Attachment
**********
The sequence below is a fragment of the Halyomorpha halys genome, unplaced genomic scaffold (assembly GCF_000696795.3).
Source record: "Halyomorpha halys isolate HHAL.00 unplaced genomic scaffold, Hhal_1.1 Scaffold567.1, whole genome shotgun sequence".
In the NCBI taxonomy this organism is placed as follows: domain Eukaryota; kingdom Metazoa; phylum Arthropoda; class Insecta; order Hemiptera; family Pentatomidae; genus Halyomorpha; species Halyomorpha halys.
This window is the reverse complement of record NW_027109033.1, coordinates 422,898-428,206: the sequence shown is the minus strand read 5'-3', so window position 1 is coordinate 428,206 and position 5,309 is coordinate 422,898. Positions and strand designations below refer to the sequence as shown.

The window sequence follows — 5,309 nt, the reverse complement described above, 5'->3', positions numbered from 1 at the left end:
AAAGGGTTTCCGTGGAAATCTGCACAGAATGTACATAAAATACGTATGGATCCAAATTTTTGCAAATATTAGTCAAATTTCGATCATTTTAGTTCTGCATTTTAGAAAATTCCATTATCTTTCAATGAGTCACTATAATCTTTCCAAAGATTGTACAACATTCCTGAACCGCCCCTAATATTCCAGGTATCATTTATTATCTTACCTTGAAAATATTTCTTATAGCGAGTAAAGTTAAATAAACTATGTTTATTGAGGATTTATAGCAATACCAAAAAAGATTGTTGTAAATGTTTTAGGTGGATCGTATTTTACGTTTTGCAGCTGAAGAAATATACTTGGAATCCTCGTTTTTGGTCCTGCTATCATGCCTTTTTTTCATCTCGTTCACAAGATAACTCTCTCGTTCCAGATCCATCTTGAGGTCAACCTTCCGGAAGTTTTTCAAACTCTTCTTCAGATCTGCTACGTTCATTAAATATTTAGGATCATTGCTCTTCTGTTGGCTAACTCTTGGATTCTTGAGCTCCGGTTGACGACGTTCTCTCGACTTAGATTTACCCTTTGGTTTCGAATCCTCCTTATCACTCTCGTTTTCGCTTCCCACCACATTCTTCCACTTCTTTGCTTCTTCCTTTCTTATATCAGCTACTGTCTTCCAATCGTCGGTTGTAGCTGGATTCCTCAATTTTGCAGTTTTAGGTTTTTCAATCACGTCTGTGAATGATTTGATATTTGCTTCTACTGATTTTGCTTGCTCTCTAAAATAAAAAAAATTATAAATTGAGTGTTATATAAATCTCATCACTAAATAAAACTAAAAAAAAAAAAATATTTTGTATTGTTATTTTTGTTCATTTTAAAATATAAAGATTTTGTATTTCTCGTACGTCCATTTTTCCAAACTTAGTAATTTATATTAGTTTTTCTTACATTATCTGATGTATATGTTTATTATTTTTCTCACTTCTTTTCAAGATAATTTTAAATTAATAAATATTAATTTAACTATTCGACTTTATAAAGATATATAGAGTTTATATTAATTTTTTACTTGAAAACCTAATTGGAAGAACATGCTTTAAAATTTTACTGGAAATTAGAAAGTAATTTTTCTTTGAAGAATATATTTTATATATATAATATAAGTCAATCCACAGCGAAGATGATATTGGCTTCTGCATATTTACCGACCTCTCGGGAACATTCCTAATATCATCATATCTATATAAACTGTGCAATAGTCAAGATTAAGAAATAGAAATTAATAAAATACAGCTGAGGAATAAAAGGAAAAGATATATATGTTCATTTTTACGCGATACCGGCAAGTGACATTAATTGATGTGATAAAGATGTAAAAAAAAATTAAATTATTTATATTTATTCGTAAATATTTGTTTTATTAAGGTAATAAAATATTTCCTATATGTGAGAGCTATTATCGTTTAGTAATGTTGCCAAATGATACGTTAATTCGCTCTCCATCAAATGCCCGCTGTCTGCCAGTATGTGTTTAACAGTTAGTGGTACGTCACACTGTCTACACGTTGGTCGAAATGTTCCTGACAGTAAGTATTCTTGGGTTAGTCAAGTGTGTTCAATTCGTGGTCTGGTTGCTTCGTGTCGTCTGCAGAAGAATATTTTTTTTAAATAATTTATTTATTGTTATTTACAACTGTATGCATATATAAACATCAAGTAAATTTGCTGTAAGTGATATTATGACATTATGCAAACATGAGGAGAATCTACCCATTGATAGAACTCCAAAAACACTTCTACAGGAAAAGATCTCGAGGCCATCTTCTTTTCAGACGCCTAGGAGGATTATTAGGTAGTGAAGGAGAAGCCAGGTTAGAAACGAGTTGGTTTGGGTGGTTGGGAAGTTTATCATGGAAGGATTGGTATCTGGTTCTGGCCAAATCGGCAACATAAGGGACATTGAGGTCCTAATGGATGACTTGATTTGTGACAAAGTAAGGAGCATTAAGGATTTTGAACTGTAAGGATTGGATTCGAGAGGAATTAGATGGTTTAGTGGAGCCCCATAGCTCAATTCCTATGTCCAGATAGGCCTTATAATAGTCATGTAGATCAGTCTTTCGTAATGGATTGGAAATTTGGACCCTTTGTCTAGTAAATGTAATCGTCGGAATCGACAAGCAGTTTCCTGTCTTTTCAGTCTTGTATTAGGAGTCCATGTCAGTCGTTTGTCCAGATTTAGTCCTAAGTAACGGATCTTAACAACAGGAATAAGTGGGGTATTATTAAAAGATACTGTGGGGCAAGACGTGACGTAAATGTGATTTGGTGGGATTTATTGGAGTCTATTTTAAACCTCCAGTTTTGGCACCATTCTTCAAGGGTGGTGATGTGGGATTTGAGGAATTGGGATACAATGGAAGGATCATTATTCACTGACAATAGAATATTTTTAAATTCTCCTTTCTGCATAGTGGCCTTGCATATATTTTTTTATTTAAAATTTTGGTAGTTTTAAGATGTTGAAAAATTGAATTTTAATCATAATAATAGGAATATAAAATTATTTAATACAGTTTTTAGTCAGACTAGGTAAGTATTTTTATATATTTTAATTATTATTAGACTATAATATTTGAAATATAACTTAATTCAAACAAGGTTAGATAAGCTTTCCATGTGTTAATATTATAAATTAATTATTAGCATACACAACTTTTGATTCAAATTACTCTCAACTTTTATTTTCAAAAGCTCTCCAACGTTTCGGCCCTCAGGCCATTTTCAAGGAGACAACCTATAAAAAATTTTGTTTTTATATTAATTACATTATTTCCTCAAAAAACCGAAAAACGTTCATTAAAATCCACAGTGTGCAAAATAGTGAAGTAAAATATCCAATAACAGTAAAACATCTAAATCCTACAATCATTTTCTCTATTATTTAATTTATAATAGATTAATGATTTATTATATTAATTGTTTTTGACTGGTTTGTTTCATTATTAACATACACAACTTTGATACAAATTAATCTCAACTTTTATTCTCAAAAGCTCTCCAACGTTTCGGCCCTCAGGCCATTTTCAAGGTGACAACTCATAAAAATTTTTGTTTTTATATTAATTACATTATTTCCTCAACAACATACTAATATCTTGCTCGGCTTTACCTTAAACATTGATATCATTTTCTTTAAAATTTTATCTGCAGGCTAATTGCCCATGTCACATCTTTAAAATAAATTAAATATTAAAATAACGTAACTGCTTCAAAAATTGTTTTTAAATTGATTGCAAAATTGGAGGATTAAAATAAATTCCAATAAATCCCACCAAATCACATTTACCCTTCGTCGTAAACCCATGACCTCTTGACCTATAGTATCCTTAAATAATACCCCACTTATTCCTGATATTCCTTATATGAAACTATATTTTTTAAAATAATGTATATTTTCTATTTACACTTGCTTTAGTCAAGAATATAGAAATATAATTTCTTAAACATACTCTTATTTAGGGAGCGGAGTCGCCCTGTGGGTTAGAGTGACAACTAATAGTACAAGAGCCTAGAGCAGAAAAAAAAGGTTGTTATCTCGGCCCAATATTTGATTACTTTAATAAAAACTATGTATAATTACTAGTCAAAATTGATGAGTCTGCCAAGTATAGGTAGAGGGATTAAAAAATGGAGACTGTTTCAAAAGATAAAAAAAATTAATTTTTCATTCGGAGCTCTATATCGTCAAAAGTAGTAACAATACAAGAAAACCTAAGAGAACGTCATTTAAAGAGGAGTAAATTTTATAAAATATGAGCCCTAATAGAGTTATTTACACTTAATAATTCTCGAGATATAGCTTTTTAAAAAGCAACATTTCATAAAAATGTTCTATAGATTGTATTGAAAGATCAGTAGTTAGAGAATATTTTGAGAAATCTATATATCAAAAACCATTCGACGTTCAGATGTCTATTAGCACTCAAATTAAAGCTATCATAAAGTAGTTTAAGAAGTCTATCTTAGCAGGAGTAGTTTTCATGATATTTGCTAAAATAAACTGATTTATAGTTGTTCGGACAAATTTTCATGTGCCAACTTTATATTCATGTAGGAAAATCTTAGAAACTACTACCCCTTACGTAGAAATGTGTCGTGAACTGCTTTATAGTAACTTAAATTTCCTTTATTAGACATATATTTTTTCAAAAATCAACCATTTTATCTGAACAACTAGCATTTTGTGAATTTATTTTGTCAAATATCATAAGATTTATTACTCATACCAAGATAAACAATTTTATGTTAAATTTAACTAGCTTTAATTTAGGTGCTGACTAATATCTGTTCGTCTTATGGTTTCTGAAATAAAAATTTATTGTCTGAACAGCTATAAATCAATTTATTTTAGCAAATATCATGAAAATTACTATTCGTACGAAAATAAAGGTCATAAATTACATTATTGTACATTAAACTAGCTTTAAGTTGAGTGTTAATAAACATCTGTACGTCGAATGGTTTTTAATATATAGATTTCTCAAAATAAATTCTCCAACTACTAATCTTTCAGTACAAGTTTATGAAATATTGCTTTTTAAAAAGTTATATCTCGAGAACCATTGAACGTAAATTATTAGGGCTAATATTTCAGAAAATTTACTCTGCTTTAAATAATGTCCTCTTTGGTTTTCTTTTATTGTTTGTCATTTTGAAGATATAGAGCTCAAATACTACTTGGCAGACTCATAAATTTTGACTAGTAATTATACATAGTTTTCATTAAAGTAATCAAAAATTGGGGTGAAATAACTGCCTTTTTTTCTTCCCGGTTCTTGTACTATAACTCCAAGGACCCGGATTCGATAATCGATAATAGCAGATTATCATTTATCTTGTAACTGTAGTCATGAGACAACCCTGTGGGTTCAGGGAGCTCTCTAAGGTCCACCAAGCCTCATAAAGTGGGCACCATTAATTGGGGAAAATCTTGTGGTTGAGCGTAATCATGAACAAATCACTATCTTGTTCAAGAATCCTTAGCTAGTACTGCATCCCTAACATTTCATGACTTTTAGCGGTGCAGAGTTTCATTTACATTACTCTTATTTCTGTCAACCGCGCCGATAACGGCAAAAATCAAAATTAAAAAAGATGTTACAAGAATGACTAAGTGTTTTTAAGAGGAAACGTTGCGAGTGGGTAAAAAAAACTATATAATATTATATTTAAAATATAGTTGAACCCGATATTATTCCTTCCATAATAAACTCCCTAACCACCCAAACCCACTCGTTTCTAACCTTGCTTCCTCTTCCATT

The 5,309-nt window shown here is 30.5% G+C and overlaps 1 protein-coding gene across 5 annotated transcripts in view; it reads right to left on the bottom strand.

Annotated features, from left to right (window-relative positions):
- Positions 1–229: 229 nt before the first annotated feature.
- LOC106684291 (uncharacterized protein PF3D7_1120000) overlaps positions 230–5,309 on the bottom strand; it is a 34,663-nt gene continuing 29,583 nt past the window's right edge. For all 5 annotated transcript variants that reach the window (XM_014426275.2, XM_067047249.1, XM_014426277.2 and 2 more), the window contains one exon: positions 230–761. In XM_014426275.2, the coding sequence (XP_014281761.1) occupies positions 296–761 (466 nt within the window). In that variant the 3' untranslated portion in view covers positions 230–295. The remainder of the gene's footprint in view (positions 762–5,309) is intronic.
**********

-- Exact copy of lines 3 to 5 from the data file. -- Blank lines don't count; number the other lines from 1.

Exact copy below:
In the NCBI taxonomy this organism is placed as follows: domain Eukaryota; kingdom Metazoa; phylum Arthropoda; class Insecta; order Hemiptera; family Pentatomidae; genus Halyomorpha; species Halyomorpha halys.
This window is the reverse complement of record NW_027109033.1, coordinates 422,898-428,206: the sequence shown is the minus strand read 5'-3', so window position 1 is coordinate 428,206 and position 5,309 is coordinate 422,898. Positions and strand designations below refer to the sequence as shown.

The window sequence follows — 5,309 nt, the reverse complement described above, 5'->3', positions numbered from 1 at the left end: